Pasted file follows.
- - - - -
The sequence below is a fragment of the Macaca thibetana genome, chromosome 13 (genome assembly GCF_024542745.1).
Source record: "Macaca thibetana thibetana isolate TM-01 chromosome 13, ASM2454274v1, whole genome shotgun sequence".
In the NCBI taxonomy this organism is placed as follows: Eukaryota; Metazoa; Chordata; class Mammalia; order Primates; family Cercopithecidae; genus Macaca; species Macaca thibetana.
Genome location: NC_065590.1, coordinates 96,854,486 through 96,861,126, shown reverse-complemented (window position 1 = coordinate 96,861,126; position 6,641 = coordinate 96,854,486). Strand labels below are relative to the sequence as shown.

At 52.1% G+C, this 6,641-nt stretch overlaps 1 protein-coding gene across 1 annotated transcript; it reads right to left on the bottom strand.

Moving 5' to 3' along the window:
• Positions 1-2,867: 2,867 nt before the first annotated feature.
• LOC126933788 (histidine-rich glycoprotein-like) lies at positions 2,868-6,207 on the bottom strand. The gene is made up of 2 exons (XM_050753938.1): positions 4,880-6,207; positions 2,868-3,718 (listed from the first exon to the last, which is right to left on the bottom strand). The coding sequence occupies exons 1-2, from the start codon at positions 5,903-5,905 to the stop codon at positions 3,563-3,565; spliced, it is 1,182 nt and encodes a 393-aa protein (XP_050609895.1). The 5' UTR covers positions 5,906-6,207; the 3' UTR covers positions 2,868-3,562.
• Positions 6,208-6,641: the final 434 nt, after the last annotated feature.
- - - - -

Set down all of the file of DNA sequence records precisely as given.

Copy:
The sequence below is a fragment of the Macaca thibetana genome, chromosome 13 (genome assembly GCF_024542745.1).
Source record: "Macaca thibetana thibetana isolate TM-01 chromosome 13, ASM2454274v1, whole genome shotgun sequence".
In the NCBI taxonomy this organism is placed as follows: Eukaryota; Metazoa; Chordata; class Mammalia; order Primates; family Cercopithecidae; genus Macaca; species Macaca thibetana.
Genome location: NC_065590.1, coordinates 96,854,486 through 96,861,126, shown reverse-complemented (window position 1 = coordinate 96,861,126; position 6,641 = coordinate 96,854,486). Strand labels below are relative to the sequence as shown.

At 52.1% G+C, this 6,641-nt stretch overlaps 1 protein-coding gene across 1 annotated transcript; it reads right to left on the bottom strand.

Moving 5' to 3' along the window:
• Positions 1-2,867: 2,867 nt before the first annotated feature.
• LOC126933788 (histidine-rich glycoprotein-like) lies at positions 2,868-6,207 on the bottom strand. The gene is made up of 2 exons (XM_050753938.1): positions 4,880-6,207; positions 2,868-3,718 (listed from the first exon to the last, which is right to left on the bottom strand). The coding sequence occupies exons 1-2, from the start codon at positions 5,903-5,905 to the stop codon at positions 3,563-3,565; spliced, it is 1,182 nt and encodes a 393-aa protein (XP_050609895.1). The 5' UTR covers positions 5,906-6,207; the 3' UTR covers positions 2,868-3,562.
• Positions 6,208-6,641: the final 434 nt, after the last annotated feature.